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What Mike Francesa Thinks About Chris Christie Taking His Job

The outgoing New Jersey governor is filling in for the retiring sports-talk radio host this week. Could that be his next gig? The Sports Pope weighs in.

(Getty Images/Ringer illustration)
(Getty Images/Ringer illustration)

In the sports media universe, Chris Christie guest-hosting Mike Francesa’s WFAN radio show is about the most interesting thing that’s happening this week. I might put it below the Shams-Woj rivalry, but I would definitely put it above the ESPYs.

At first glance, Christie seems like a natural for sports radio. Before he got stiff-armed by the Trump administration and before his approval ratings in New Jersey cratered, Christie had a reputation for owning hapless political adversaries. Or Marco Rubio, anyway. In Christie’s post-political life, why couldn’t he work at a GOP-friendly outlet like ’FAN, yell at Mark in Syosset, and pocket a few million bucks in the process?

In May, I interviewed Francesa. I asked him if he thought Christie could do his job. Francesa’s answer was yes — but it was a qualified yes. He was convinced Christie could master the theater of sports radio. But he was curious — or maybe even slightly skeptical — about how Christie would handle the grind that Francesa’s show entails.

"There’s a couple of things he’s going to have to deal with," Francesa said. "Number one, his favorability numbers right now are really bad. … A lot of people don’t like him. I mean, really a lot of people. So he’s got to change that."

Let’s pause here to savor the fact that a sports radio host is telling a governor and former vice-presidential short-lister that he needs to worry about his likability. That’s just wonderful.

"Number two …" Francesa continued. "If you really are passionate about the games and you love the games, it’s a job you can do. But it’s got to be a lifestyle. … If you’re not going to watch the ballgames, if you’re not going to go to the ballgames, if you don’t like to do that … you’re going to have trouble coming in here on Monday."

That’s the nub of it. Whatever you think of Francesa and his old partner Chris Russo, they have a monomaniacal devotion to sports. It was passion as much as it was a job. Outside of their professional glory-hogging, that was the appeal of Mike and the Mad Dog. Francesa and Russo signed off WFAN every day, came home, and planted themselves in front of the TV. Unlike the phonies at the TV networks, they lived the experience of a real fan.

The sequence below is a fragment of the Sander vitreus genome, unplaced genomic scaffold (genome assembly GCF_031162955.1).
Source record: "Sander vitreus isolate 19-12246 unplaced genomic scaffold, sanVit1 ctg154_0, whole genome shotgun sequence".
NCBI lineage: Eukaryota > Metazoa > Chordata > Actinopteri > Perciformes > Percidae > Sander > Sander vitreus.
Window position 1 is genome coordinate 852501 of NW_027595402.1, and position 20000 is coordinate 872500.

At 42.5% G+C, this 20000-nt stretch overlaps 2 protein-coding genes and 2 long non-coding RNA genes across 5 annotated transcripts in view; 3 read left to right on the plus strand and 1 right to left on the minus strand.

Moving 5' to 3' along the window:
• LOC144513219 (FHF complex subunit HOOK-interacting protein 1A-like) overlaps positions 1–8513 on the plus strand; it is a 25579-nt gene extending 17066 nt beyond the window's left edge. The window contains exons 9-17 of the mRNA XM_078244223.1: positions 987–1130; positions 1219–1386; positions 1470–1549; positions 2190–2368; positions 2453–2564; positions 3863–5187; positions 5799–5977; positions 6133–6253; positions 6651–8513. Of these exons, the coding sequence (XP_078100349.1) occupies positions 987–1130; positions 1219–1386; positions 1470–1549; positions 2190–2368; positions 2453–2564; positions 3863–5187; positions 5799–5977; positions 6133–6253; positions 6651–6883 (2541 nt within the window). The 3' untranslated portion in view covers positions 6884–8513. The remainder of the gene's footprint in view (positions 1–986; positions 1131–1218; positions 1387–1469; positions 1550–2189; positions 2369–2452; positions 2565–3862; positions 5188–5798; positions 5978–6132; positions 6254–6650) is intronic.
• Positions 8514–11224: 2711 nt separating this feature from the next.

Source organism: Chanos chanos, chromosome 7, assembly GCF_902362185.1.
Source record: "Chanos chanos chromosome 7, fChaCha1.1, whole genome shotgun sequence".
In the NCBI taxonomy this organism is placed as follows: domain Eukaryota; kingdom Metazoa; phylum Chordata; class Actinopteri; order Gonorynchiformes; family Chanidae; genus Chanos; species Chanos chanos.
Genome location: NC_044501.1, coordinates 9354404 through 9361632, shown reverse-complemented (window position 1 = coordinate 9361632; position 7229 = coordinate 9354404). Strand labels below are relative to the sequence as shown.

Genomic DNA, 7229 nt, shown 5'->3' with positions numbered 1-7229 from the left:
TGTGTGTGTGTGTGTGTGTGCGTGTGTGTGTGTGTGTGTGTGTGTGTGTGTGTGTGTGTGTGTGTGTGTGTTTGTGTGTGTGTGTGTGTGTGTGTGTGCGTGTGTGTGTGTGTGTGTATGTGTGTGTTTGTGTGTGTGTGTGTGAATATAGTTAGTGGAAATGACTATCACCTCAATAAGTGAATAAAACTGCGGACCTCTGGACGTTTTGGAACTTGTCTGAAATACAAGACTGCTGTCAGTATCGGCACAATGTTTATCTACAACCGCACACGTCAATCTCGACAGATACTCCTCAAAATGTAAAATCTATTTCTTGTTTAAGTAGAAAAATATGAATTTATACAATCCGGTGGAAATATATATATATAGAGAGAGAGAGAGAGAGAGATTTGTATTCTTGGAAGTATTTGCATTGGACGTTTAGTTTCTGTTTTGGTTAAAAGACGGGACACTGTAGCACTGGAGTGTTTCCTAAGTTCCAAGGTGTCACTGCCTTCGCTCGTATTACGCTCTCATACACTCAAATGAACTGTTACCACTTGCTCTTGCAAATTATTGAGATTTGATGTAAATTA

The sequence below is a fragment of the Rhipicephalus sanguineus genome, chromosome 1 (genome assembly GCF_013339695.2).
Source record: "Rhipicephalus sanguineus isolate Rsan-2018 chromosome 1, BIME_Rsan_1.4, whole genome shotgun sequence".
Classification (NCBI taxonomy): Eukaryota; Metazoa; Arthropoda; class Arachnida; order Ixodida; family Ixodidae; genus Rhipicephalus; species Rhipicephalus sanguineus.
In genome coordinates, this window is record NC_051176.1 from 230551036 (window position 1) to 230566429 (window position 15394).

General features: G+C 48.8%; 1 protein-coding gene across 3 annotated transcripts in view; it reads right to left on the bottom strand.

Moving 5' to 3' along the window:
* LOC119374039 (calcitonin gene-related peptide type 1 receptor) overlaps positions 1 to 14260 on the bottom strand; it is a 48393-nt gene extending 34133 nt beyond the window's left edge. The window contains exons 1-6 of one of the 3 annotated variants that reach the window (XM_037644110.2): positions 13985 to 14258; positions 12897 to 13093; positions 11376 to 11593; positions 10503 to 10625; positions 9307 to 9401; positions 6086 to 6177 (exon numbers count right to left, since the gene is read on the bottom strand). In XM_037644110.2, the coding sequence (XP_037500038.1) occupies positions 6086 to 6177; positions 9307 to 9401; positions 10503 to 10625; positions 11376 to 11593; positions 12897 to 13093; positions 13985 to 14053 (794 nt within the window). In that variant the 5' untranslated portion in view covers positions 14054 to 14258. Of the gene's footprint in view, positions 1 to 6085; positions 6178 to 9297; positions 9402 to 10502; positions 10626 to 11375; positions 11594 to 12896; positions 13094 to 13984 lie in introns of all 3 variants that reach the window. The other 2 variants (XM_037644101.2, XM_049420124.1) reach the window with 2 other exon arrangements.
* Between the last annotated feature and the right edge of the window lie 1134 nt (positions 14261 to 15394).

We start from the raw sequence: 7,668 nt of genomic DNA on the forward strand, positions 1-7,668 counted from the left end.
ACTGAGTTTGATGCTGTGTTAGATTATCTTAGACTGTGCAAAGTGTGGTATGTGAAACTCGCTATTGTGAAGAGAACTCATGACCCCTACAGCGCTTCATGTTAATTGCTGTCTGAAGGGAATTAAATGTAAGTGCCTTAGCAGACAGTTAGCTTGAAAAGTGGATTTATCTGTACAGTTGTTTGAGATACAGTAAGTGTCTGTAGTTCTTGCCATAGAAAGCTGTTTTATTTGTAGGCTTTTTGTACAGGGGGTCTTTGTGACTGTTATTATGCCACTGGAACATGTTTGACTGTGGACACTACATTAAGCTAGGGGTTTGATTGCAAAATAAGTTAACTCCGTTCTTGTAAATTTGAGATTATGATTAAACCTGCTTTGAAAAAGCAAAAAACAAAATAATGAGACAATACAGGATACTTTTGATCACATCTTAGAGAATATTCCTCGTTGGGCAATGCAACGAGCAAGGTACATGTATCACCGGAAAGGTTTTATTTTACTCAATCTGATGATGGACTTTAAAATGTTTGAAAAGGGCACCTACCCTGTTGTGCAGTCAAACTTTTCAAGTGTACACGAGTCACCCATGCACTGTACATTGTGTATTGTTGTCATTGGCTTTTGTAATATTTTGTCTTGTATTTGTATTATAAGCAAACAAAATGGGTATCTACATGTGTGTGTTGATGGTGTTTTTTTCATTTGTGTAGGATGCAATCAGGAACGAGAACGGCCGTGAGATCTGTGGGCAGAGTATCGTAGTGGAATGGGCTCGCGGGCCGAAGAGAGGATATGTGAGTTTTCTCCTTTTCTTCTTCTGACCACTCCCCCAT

What would surprise Christie if he sat behind your microphone? I asked Francesa.

"The depth that you have to have of the subject matter," Francesa said. "The audience is incredibly prepared. They know a lot. They really know a lot.

"I like to watch games. I like to analyze games. Games are my thing. I love games. I love to analyze games and think about what’s going to happen and how will the game play out. In that regard, I’m a frustrated coach.

"That and my ability to pick up the phone and call anybody I need to talk to. … For a very long time, I’ve had the ability to call up any owner, any coach. And that’s how I do it. I go right to the person."

Let’s stipulate that Christie won’t have the deep bench of contacts (John Calipari, Bill Parcells) that Francesa has. That’s OK. Sports radio isn’t really about guests anymore.

The bigger questions: Is Christie going to watch 162 Yankee games? Is he going to watch 100? 50? If he doesn’t, is he going to be such a wildly entertaining nutjob that Yankee diehards will listen to him rather than defect to Michael Kay?

Francesa noted that, depending on the season, a WFAN host can probably get by with merely toe-dipping in Knicks talk. He can’t do it with the NFL.

"You can’t come in and do Monday any other way in this town," he said. "You have to know what happened in the NFL." So in addition to the Yankees, et al., every Sunday Christie would have to watch seven-plus hours of the Giants and Jets plus the Sunday night game and other national games to have a working knowledge of the league, of fantasy, and so forth. That’s an enormous commitment for someone whose sports fandom has mostly been expressed through group-hugging Jerry Jones.

"Keepin’ up with what happens — it has be something you love," Francesa said. He knows all about the horror of having callers try to prove you’re not the all-knowing sports god. If Christie got Francesa’s WFAN job full-time, he would, too. The fantasy of sports radio in New York City is that it’s pure bluster. The reality is that it’s a right to bluster earned through research. Screw up, and the callers make you look like Marco Rubio.